In India, Queen Elizabeth’s funeral is contested by colonial heritage

In India, Queen Elizabeth’s funeral is contested by colonial heritage

In India, Queen Elizabeth’s funeral is contested by colonial heritage

NEW DELHI – Jennifer Cooke was in junior high school when her choir sang for Queen Elizabeth II during the monarch’s first visit to India in 1961.

“She came in a carriage. We had to stand in a straight line and couldn’t look away,” said Cooke, speaking at St. Paul’s Cathedral in what was then Calcutta, the former capital of British India. “I don’t remember much else, but she read from the Bible.”

The 70-year-old pensioner spent Monday in front of a television in the New Delhi retirement home where she now lives, watching with a hint of wistfulness as the Queen was carried away for the last time in a traditional funeral and procession.

In Mumbai, Sarvar Irani watched the ceremony surreptitiously on her smartphone during her work day as a mall administration officer. At home, she has dozens of rare books, stamps and other memorabilia, collected over decades, highlighting Elizabeth and Princess Diana.

“Something about [the queen’s] her eyes and smile told me she must be a kind and nice person,” said Irani, 61. “That spark is gone forever now.”

But most Indians, especially young people, felt little nostalgia. The Queen’s death has sparked a complicated conversation here about colonial heritage, and so even as world leaders and heads of state gathered in London for the service, there were no violent expressions of grief in the country that was once a crucial corner of the British Empire. Unlike many of his colleagues, Prime Minister Narendra Modi stayed home.

Mumbai activist Yash Marwah, 27, called the funeral not a “big deal” and did not watch it. His first thought when he heard of the Queen’s death on 8 September was that it would overshadow more important events.

“I thought about all the news that doesn’t make the news,” he said.

Former British colonies are haunted by the ghosts of the past who mourn the Queen

Although India achieved independence before Elizabeth was crowned queen, many feel she could have at least apologized for the violence and looting that characterized British rule in the subcontinent and led to the partition of India and Pakistan.

“There is a need and a demand for an apology,” said historian Jyoti Atwal, who teaches at Delhi’s Jawaharlal Nehru University.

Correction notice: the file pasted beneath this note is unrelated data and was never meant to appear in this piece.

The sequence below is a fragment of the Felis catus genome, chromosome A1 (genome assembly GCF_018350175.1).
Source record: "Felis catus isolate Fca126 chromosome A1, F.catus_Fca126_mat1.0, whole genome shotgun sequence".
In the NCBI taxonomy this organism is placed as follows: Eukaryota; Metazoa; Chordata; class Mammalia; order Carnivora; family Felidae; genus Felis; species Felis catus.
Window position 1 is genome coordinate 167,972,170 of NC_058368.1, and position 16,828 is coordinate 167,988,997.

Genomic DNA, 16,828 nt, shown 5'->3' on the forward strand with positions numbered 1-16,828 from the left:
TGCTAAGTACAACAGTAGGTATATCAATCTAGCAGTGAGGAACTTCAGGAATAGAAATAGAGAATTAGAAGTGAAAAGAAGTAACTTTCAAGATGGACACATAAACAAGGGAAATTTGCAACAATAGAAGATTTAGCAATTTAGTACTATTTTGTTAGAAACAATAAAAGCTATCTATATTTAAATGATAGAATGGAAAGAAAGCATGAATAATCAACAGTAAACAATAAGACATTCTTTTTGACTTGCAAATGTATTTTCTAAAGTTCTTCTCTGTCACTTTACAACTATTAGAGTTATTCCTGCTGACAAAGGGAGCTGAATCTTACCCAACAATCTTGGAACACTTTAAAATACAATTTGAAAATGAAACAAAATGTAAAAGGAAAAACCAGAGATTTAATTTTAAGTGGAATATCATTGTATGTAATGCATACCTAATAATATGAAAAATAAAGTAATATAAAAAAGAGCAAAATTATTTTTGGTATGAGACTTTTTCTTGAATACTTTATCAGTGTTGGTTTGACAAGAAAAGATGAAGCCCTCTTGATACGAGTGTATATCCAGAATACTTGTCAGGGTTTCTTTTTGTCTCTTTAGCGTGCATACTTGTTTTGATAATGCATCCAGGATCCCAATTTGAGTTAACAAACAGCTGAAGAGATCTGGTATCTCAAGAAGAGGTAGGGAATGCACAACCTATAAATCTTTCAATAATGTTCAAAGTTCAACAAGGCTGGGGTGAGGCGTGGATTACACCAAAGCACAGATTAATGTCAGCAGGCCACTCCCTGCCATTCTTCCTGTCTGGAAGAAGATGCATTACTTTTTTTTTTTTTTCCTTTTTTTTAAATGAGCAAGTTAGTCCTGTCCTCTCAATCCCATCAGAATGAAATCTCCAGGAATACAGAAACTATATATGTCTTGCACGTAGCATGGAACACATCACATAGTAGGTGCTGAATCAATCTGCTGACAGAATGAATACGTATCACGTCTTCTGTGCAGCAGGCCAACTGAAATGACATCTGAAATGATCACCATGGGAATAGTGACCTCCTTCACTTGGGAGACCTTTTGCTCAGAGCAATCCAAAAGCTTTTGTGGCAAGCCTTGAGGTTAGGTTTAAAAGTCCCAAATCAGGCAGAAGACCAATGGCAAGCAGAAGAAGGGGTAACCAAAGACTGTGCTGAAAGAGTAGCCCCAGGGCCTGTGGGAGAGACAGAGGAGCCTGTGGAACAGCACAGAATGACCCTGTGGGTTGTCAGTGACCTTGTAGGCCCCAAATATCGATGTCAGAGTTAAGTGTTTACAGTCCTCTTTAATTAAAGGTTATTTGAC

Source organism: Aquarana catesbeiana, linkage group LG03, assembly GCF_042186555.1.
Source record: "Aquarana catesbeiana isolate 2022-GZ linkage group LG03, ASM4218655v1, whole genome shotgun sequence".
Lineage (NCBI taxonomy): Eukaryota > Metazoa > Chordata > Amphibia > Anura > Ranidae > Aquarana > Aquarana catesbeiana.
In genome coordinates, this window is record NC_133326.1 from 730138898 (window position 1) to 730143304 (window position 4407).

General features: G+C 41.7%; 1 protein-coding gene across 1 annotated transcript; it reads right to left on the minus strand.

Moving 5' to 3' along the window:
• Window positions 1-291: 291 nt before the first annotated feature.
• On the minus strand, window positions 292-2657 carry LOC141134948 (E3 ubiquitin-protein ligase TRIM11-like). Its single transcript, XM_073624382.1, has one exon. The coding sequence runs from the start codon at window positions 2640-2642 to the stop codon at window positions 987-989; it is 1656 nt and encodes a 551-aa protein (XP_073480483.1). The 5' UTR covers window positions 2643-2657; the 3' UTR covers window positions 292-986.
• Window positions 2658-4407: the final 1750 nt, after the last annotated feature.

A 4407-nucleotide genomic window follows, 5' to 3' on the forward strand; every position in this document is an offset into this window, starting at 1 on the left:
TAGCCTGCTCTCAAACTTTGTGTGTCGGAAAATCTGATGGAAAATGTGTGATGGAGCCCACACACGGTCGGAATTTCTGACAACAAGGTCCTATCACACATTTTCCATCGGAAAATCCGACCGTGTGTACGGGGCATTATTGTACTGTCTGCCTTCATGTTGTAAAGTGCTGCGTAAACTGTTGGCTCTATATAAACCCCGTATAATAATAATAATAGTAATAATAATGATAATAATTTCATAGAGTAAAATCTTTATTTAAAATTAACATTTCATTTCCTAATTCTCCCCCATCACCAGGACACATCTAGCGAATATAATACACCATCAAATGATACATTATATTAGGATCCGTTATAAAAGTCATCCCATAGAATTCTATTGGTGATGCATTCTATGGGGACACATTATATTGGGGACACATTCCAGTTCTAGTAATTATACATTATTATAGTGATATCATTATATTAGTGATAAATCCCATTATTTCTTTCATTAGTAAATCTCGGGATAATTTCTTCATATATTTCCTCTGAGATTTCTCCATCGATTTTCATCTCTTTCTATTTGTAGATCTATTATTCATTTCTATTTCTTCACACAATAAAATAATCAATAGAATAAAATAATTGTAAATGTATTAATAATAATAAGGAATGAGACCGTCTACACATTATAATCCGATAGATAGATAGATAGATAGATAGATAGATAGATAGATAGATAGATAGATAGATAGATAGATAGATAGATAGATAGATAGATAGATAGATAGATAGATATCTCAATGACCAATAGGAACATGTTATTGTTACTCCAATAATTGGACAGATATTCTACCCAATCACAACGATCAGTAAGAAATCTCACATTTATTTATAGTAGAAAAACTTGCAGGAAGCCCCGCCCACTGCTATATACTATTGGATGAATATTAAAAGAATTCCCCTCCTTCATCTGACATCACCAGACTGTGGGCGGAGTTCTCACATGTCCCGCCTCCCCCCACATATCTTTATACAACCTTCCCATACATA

The closest the Queen came to it was on her third and final trip to India in 1997. Before a visit to Jallianwala Bagh, a site in the north where in 1919 British troops had fired on a gathering of unarmed Indian protesters, killing hundreds, the Queen obliquely acknowledged the bloody currently.

“It’s no secret that there have been some difficult episodes in our past,” she said. “The Jallianwala Bagh, which I will visit tomorrow, is a disturbing example.”

Still, she went no further, saying “history cannot be rewritten, no matter how much we may sometimes wish otherwise. It has its moments of sadness as well as joy. We must learn from the sadness and build on the joy.”

In Britain’s oldest overseas territory, a farewell toast to Her Majesty

Atwal said the queen played an important role in reaching out to former colonies and the new king must decide what to do next. “She laid the foundation for this kind of renegotiation and reshaping of the role between the crown and the colonies,” she said. “This is the changed scenario in which Charles must operate.”

On social media, memes and posts have demanded the return of the Kohinoor, a 105.6-carat diamond originally from India that adorns the Queen’s crown. “Reminder that Queen Elizabeth is not a colonial holdover,” a tweet noted. “She was an active participant in colonialism.”

And just last week, Modi renamed a stretch of road in the heart of Delhi that had been called Kingsway or Rajpath. He described it as a “symbol of slavery”.

“Today we fill the picture of tomorrow with new colors, leaving the past behind,” he said.

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